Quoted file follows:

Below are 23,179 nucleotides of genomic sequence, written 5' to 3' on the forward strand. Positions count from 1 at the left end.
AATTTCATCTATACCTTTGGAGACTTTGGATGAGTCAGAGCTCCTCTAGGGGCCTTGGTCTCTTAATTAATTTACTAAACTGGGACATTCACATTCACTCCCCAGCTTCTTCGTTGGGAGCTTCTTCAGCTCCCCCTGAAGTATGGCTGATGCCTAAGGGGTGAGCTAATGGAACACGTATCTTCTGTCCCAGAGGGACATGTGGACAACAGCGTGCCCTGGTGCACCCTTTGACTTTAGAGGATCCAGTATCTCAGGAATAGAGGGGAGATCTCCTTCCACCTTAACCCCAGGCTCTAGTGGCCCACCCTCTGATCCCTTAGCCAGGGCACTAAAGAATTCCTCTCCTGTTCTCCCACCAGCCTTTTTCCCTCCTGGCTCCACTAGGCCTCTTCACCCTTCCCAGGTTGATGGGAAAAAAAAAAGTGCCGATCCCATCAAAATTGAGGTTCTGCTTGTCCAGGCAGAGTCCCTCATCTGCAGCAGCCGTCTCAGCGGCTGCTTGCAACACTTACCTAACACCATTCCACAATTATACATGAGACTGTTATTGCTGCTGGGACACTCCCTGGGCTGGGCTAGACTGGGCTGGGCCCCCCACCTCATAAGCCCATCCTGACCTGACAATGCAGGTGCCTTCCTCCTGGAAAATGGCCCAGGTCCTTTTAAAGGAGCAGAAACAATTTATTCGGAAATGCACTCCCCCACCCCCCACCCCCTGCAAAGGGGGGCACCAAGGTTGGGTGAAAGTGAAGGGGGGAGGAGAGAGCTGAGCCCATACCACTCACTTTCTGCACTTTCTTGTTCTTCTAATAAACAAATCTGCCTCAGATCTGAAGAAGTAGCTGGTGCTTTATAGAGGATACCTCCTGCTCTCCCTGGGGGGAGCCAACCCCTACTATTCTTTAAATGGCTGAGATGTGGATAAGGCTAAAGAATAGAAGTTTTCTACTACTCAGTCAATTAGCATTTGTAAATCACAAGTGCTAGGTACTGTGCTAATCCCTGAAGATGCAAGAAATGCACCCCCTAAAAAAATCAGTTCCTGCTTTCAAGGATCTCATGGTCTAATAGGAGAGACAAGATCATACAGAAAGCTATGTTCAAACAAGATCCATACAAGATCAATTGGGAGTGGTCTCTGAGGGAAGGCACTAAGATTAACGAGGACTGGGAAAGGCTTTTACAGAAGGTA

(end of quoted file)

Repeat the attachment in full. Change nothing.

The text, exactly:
Below are 23,179 nucleotides of genomic sequence, written 5' to 3' on the forward strand. Positions count from 1 at the left end.
AATTTCATCTATACCTTTGGAGACTTTGGATGAGTCAGAGCTCCTCTAGGGGCCTTGGTCTCTTAATTAATTTACTAAACTGGGACATTCACATTCACTCCCCAGCTTCTTCGTTGGGAGCTTCTTCAGCTCCCCCTGAAGTATGGCTGATGCCTAAGGGGTGAGCTAATGGAACACGTATCTTCTGTCCCAGAGGGACATGTGGACAACAGCGTGCCCTGGTGCACCCTTTGACTTTAGAGGATCCAGTATCTCAGGAATAGAGGGGAGATCTCCTTCCACCTTAACCCCAGGCTCTAGTGGCCCACCCTCTGATCCCTTAGCCAGGGCACTAAAGAATTCCTCTCCTGTTCTCCCACCAGCCTTTTTCCCTCCTGGCTCCACTAGGCCTCTTCACCCTTCCCAGGTTGATGGGAAAAAAAAAAGTGCCGATCCCATCAAAATTGAGGTTCTGCTTGTCCAGGCAGAGTCCCTCATCTGCAGCAGCCGTCTCAGCGGCTGCTTGCAACACTTACCTAACACCATTCCACAATTATACATGAGACTGTTATTGCTGCTGGGACACTCCCTGGGCTGGGCTAGACTGGGCTGGGCCCCCCACCTCATAAGCCCATCCTGACCTGACAATGCAGGTGCCTTCCTCCTGGAAAATGGCCCAGGTCCTTTTAAAGGAGCAGAAACAATTTATTCGGAAATGCACTCCCCCACCCCCCACCCCCTGCAAAGGGGGGCACCAAGGTTGGGTGAAAGTGAAGGGGGGAGGAGAGAGCTGAGCCCATACCACTCACTTTCTGCACTTTCTTGTTCTTCTAATAAACAAATCTGCCTCAGATCTGAAGAAGTAGCTGGTGCTTTATAGAGGATACCTCCTGCTCTCCCTGGGGGGAGCCAACCCCTACTATTCTTTAAATGGCTGAGATGTGGATAAGGCTAAAGAATAGAAGTTTTCTACTACTCAGTCAATTAGCATTTGTAAATCACAAGTGCTAGGTACTGTGCTAATCCCTGAAGATGCAAGAAATGCACCCCCTAAAAAAATCAGTTCCTGCTTTCAAGGATCTCATGGTCTAATAGGAGAGACAAGATCATACAGAAAGCTATGTTCAAACAAGATCCATACAAGATCAATTGGGAGTGGTCTCTGAGGGAAGGCACTAAGATTAACGAGGACTGGGAAAGGCTTTTACAGAAGGTA